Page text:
The book I didn't like--hate is too strong, I was just left unmoved by it--was Unfinished Business by Barbara Seranella. Maybe it's partly what happens when you come in at book 4 of a series; the routine felt worn & non-self-standing (or perhaps it's a weakish book in a strong series, I've heard very good things about these books and had high expectations). I won't write her off completely, I've got some of the others and will check them out to see what I think. But something just felt so formulaic and under-imagined about these--the conceit is that the main character (female) is a former biker chick/addict, now an auto mechanic going straight in LA & helping out her cop friend with his investigations.

It's not that novels have to have literary allusions for me to like them, of course they don't, but I couldn't see a single sentence here that had anything really characteristic about it; the prose is just workmanlike & I never got the intensity of what is meant to be the scariness-of-being-stalked-or-of-Stockholm-syndrome-type-stalker-identification center of the book. So it made me think about series I do and don't like; I've never been able to read Sue Grafton (this one was very Graftonesque), whereas I kind of love Sara Paretsky (more intellectual/political content & rage, those books work for me) and also Patricia Cornwell (because she's a nutcase in a way I like; yes, the Scarpetta books become increasingly whacked-out and bizarre, the earliest ones are still more satisfying reads, and yet there is something still quite compelling and distinctive about the voice even when other aspects of the books come to seem carelessly put-together). It seems clear that patent insanity (presumably passed off from the series-writer to a protagonist--sometimes a first-person narrator, sometimes not--who's basically a stand-in for herself) is part of what makes a series compelling and sustainable.

Friday, January 13, 2006

Pam Noles has written an amazing essay

about race and science fiction/fantasy, prompted in particular by the heavy dependence on white actors in television adaptation of Ursula K. LeGuin's Earthsea books (whose characters are mostly brown). Here's the link for the essay, "Shame", and I've pasted in the first few paragraphs to give you a taste:

Back then there was UHF and VHF, and you had to manipulate two different dials on the tv to make the channels come in. That's where they put 'Star Trek' and 'Space: 1999,' and on weekend afternoons ran movies like 'Colossus: The Forbin Project.' On Saturday nights The Ghoul would take over, a spazz in a lab coat and shock of frizzy blond wig, showing 'Voyage the to Bottom of the Sea' but with added sound effects of flushing toilets. In between, he'd take his puppet friend Froggy and stuff him into a huge vat of SPAM, maybe, then blow the whole thing up. Over on one of the regular channels, late Friday night belonged to Houlihan and Big Chuck, who mostly showed horror movies. In between scenes they ran skits about 'Soulman', the black superhero, or about 'a certain ethnic' who loved polka, or a woman named Bertha Butt, whose butt was so big it could catch the rain. After Houlihan found God and went to Florida, Big Chuck was joined by Little John. A new skit was added: 'Fallacy Island,' with Little John as Cuckoo and Big John as Mr. Roarke. Little John also made a great caveman, and with a blonde wig he was the cutest little girl with a beard you've ever seen.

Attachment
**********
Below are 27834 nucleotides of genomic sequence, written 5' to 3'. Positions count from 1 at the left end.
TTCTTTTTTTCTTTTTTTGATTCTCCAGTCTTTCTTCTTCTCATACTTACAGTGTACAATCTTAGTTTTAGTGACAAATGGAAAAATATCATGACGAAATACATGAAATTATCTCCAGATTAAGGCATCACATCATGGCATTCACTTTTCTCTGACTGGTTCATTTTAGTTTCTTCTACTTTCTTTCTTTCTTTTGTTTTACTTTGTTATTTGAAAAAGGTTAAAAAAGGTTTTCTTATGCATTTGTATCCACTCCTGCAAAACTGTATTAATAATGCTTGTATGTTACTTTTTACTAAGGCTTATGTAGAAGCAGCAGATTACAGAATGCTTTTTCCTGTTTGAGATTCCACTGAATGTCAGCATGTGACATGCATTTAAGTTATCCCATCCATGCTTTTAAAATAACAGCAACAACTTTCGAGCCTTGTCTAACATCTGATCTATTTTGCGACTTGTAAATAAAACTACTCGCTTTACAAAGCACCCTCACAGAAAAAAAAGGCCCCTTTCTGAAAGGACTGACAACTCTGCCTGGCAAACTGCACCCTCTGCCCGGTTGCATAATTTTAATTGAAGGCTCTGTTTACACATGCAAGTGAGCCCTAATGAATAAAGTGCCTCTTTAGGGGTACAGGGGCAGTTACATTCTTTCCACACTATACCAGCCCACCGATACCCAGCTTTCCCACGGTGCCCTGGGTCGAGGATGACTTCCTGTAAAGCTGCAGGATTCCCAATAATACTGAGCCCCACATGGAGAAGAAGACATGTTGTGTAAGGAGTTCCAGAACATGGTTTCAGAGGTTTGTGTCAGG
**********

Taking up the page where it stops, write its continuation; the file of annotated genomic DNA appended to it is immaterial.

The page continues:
Usually it would be just me in the basement sprawled on the floor surrounded by snacks, Legos and books to read during the commercials. If he was off shift, sometimes Dad would come down and join me in his leather recliner by the stairs. Every once in a while Mom called down from the kitchen Are you letting her watch those weird things? And we'd lie in unison, No.

If she came down to check for herself, Dad would get in trouble.

Dad had his own names for the movies.

What's this? 'Escape to a White Planet?

It's called 'When Worlds Collide.' I'm sure I sounded indignant.

'Mars Kills the White People.' I love this one.

Daaaaad. It says it right there. 'War of the Worlds'. I know I sighed heavily, but was careful to turn back to the tv before rolling my eyes.

Once he asked me which was more real, the movie or the skits between. I didn't get it, and told him that they were both stories, so they were both fake. He didn't bring it up again until a skit came on. I can't remember if it was a 'Soulman' skit or one of the caveman gags (the cavemen were multicultural — basic white, Polish, Italian, and black). But I remember Dad saying, how come you never see anybody like that in the stories you like? And I remember answering, maybe they didn't have black people back then. He said there's always been black people. I said but black people can't be wizards and space people and they can't fight evil, so they can't be in the story. When he didn't say anything back I turned around. He was in full recline mode in his chair and he was very still, looking at me. He didn't say anything else.